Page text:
Sometimes the process to achieve the outcome may well be the target, argues one QS student
Personal development planning (PDP) and ePortfolios have been introduced into curriculum activities as a mean of creating reflective capacity and active learning among students which in turn would make them more confident, competent and able to identify transferable skills that would make them more employable.
But, why document our progress on an ePortfolio? And why do built environment students have to learn to create a web page ePortfolio or enhanced CV?
These are some of the questions students may ask when first introduced to PDP and ePortfolios.
Students are often outcome orientated. This means they only see the final product as all that is required, sometimes not realising that the process to achieve the outcome may well be the target, and what they learn from it is what really matters.
The result of an honest and responsible reflection upon learning improves employability and gives students a head start on professional competencies required.
Benefiting the employer
These are sought after by employers while preparing them for membership of professional bodies, such as the RICS, ABE, CIAT and CIOB, which require continuous professional development.
Furthermore PDP is used by most companies involved in the industry as a means of measuring progress and encourage employees to set up targets, continue their professional development and document their progress.
Westminster University defines the expected learning outcomes of this process as:
• Undertake self-assessment, reflect on personal strengths and weaknesses, identify personal achievements and provide supporting evidence
• Set personal targets and plan to achieve those targets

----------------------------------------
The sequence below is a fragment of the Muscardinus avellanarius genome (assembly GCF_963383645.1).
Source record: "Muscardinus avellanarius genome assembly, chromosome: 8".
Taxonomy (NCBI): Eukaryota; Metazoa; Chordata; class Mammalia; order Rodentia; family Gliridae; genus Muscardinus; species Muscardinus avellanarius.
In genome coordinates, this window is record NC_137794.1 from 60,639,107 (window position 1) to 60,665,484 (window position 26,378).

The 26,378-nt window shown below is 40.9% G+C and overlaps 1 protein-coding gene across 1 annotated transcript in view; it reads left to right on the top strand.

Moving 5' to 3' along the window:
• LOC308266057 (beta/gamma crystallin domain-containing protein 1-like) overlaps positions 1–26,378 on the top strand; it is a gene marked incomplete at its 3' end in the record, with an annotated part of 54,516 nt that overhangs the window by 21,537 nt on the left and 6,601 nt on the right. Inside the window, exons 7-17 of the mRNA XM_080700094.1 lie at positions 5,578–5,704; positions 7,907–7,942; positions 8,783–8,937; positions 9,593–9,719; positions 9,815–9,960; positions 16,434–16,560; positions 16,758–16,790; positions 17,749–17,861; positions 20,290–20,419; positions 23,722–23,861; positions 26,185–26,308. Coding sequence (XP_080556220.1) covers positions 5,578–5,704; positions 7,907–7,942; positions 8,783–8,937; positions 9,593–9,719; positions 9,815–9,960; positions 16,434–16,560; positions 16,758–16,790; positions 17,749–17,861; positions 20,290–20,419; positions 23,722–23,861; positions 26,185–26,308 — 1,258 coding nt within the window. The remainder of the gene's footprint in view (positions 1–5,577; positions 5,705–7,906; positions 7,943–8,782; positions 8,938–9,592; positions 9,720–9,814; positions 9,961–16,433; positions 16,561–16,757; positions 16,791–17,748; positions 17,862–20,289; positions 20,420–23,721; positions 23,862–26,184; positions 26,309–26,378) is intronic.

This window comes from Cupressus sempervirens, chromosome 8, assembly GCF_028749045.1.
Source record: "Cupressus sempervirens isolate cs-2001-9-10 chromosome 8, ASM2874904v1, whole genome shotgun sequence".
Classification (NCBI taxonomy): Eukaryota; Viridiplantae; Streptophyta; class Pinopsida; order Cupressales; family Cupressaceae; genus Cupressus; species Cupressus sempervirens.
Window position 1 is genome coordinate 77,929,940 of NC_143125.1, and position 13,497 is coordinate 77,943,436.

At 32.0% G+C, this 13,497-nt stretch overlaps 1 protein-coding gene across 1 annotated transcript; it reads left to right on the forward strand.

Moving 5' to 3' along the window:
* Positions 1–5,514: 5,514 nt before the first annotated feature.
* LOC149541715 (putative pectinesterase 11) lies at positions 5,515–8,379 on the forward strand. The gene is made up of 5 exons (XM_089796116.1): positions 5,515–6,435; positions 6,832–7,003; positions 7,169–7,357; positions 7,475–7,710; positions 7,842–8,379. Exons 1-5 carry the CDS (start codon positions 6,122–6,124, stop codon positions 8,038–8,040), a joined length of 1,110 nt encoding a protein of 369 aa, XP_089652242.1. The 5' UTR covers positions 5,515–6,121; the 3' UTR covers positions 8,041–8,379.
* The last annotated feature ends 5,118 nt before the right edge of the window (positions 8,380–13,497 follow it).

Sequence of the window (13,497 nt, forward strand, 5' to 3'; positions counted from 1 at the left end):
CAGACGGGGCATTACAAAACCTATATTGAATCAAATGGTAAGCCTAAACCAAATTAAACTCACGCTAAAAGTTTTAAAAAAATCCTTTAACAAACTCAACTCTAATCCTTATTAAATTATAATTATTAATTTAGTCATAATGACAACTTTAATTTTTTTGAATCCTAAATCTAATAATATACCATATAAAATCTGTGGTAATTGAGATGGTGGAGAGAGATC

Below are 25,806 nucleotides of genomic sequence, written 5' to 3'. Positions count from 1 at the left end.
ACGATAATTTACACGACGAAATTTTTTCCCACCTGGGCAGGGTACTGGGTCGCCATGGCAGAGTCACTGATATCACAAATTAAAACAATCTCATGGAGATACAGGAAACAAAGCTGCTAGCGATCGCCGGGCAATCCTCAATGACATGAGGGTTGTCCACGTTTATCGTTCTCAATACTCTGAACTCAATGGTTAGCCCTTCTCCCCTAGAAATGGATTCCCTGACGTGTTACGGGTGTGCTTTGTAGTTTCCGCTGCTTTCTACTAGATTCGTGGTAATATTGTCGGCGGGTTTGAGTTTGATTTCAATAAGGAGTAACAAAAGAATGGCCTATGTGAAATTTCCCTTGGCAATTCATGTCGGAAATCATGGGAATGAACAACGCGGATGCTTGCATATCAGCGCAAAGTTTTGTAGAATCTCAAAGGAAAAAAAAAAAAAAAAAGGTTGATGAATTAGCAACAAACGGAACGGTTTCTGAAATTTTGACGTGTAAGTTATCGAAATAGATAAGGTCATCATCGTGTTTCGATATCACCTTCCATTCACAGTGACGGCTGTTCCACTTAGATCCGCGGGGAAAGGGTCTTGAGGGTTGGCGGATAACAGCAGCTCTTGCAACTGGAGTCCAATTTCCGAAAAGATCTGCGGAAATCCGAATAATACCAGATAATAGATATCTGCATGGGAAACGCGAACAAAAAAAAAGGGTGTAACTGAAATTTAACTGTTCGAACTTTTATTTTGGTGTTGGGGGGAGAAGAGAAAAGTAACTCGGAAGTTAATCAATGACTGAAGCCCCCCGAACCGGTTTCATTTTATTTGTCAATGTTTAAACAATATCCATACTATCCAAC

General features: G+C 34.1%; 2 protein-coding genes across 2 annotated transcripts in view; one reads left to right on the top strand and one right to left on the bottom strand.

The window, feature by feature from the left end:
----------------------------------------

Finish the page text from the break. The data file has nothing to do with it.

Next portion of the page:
Showcase your skills and strengths
PDP is used by most companies involved in the industry as a means of measuring progress and encourage employees to set up targets
These reflective activities undertaken during the process of PDP and its results can be displayed or portrayed on an ePortfolio which can be used by students to showcase their achievements thus helping them to market themselves in a competitive market.
In the current economic climate it is even more important for students and graduates alike to gear up and demonstrate their skills and knowledge gained during formal academic training
Platforms like ePortfolios give students the opportunity to network, share knowledge and enhance the information contained on their CVs. However, by no means is it intended to be the ultimate graduate recruiter tool.
Make the most of it
As a new initiative there are many challenges and research is required to establish the link between PDP and its findings to professional body accreditation.
Tailored activities need to be designed to match competencies and requirements needed by the construction industry and its professional bodies.
As a student mentor I have had the opportunity to participate in various presentations, workshops and development of ePortfolio templates while helping other students with their PDPs and ePortfolios.
I am convinced that these activities made me more focused, confident, committed and motivated with my career development. I also believe it lead to an opportunity to take a year out placement at consultant EC Harris.
Other student mentors and participants of the PDP and ePortfolio initiative have managed to secure placements and permanent positions at leading organisations while achieving excellent academic results.
Alex Durque is studying for a BSc Honours in quantity surveying at University of Westminster.
Alex Duque's ePortfolio - BSc Honours quantity surveying
Christine Saeverud's ePortfolio - BSc Honours building service engineering
Sophie Hutt's ePortfolio - BSc Honours urban estate management
Massimo De Perzio's ePortfolio - BSc Honours architectural technology